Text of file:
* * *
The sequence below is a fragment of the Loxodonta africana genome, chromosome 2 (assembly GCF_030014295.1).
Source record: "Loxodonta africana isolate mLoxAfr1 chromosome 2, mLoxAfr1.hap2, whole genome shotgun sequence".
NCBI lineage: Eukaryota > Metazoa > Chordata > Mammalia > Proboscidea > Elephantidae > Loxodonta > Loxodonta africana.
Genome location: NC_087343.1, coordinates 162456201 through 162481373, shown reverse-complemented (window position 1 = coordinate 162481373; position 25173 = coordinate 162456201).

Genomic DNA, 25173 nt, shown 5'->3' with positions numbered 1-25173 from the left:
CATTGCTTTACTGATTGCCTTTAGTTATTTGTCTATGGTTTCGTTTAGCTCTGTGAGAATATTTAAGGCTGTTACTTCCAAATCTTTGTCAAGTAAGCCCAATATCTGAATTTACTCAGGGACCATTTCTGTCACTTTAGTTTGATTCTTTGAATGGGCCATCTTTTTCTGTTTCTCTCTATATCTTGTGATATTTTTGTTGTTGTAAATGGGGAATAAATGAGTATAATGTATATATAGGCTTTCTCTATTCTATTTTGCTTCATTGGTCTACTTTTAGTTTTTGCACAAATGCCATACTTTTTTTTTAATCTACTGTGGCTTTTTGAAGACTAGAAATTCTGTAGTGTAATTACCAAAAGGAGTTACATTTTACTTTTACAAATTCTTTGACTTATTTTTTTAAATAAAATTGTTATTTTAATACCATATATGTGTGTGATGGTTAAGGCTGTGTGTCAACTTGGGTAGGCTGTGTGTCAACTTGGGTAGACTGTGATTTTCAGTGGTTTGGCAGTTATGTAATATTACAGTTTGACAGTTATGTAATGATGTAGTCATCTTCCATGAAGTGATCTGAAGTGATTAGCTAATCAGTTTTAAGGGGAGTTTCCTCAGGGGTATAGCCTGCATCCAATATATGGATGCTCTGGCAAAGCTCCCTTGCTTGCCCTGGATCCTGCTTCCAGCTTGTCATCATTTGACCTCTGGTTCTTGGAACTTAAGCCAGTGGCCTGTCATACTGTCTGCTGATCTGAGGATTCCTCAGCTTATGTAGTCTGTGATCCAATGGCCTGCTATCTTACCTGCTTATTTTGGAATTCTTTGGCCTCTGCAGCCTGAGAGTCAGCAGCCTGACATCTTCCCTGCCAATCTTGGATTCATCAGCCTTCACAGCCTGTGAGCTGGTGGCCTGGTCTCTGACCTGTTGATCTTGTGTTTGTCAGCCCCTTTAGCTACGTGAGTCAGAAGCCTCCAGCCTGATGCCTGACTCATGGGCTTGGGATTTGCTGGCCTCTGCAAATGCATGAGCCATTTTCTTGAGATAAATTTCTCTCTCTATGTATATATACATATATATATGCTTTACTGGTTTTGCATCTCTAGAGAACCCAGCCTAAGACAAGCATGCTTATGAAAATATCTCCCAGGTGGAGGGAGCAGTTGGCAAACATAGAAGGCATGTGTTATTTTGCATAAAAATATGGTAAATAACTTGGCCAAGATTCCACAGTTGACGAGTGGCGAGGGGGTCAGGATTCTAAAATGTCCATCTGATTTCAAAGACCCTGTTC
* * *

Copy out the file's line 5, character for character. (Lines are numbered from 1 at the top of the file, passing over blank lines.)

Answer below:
Genomic DNA, 25173 nt, shown 5'->3' with positions numbered 1-25173 from the left: